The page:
Legislative Update - 10/17/2018
posted on Wednesday, November 21, 2018 in Public Policy Network
We are less than a month away from what are the most highly anticipated and hotly contested midterm elections in recent history. With several retirements of long-time members of Congress, the prospect of a large freshman class new to legislating and the strong possibility of the balance of power changing, things are going to look very different on the Hill in 2019. While we await the outcome of November’s contests, let’s take a look at recent banking and housing developments in DC and how the table is setting up for the new Congress.
Comptroller of the Currency Joseph Otting took the first step in moving toward Community Reinvestment Act (CRA) reform. The Office of Comptroller of the Currency (OCC) issued an advanced notice of proposed rulemaking (ANPR) on CRA that asks for input on a number of questions. The OCC is seeking to encourage increased lending and investment where it is most needed, more consistently evaluate CRA activities and provide greater clarity around what may qualify for CRA credit. The entire ANPR can be found and comments can be submitted through the Federal eRulemaking Portal at www.regulations.gov by searching for “Docket ID OCC-2018-0008”.
Federal Reserve Chairman Jerome Powell has stated that he is hopeful that the Federal Reserve Bank (the Fed), Federal Deposit Insurance Corporation (FDIC) and OCC will be able to go forward with a joint rulemaking process in the near future. The OCC has also indicated that further action will be in conjunction with the other regulators.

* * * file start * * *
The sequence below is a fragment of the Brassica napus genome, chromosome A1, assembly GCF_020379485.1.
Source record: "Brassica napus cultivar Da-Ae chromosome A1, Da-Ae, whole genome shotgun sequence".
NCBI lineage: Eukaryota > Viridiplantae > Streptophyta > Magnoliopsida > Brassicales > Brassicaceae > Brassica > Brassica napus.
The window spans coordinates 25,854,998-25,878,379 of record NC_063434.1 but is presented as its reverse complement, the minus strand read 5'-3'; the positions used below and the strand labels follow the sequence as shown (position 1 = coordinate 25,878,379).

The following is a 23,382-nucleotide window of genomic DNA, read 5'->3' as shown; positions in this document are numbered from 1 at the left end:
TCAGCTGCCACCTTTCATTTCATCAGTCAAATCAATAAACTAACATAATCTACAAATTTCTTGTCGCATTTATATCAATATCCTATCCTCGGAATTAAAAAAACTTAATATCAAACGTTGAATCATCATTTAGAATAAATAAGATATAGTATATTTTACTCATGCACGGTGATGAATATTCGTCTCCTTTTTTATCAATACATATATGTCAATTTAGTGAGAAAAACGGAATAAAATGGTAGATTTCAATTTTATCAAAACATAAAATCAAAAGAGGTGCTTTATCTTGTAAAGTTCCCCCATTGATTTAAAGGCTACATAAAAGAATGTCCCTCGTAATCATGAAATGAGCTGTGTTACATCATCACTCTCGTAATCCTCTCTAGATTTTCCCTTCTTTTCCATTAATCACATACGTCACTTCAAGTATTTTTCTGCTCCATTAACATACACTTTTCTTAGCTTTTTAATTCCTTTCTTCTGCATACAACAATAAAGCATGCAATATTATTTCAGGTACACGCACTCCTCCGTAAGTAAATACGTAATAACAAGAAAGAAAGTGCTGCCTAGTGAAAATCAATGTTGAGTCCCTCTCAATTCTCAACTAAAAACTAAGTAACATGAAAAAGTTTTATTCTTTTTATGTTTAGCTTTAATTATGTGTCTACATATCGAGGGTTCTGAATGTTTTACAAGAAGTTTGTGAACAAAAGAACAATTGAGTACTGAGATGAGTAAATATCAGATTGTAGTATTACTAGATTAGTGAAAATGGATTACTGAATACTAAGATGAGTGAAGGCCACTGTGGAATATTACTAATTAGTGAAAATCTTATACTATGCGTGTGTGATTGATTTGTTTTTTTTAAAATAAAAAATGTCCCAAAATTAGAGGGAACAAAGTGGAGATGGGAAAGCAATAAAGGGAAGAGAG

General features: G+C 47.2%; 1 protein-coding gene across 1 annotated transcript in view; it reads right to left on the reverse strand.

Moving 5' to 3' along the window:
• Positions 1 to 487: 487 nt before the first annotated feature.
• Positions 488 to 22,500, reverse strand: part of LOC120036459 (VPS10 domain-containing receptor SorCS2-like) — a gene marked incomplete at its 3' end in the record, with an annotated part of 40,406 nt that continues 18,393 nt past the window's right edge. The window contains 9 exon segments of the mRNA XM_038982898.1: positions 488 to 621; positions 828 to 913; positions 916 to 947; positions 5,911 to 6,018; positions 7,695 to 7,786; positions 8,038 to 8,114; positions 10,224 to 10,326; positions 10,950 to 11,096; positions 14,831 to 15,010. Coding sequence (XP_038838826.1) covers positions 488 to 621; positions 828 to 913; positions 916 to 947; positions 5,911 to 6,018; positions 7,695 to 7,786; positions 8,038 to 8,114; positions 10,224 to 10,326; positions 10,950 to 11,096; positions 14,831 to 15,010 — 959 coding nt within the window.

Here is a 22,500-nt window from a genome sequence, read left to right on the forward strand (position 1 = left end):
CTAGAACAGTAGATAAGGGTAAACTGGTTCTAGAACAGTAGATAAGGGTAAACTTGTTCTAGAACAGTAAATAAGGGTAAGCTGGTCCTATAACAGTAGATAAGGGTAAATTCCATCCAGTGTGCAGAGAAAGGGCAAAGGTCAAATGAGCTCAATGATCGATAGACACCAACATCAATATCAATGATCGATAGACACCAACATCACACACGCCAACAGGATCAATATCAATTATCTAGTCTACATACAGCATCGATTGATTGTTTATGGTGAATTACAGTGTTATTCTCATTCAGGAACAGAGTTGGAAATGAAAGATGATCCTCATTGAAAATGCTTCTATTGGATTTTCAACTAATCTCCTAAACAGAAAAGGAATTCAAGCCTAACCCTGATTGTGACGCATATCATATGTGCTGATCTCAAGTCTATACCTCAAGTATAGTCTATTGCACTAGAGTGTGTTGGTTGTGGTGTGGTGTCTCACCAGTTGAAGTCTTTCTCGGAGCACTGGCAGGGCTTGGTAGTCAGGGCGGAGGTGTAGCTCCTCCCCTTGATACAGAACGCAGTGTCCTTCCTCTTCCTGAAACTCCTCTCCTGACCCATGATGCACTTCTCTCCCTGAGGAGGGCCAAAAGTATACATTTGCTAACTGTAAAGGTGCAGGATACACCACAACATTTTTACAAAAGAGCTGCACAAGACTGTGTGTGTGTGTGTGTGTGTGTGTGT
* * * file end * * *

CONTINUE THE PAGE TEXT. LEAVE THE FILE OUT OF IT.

FDIC Transparency Initiative
On October 3, the FDIC announced a new “Trust through Transparency” initiative. While continuing to make many of its financial reports available to the public, the agency will begin to publish performance metrics “such as turnaround times for examinations and bank charter applications, call center usage and response times, and data on the status of supervisory and assessment appeals.” The FDIC has created a new section of its public website where these metrics, policies and procedures will all be published. The initiative promises to include even more public data in the future.
Quarles on Rural Community Banks
Fed Governor Randy Quarles gave a speech on the particular issues faced by community banks in rural areas at the Fed’s annual conference on community banking. Quarles discussed the generally positive performance of rural banks despite the fact that they are in more challenging economic environments than their urban counterparts. He stated that there are some local areas that have lost their community bank and, while technology can help some communities overcome lack of local banks, many rural areas do not have the infrastructure necessary to support online banking. He also stated that the loss of a local bricks-and-mortar bank has a “ripple effect” on its community. The Fed is in the midst of a listening tour of rural areas across the country.
Hensarling Delaney GSE reform bill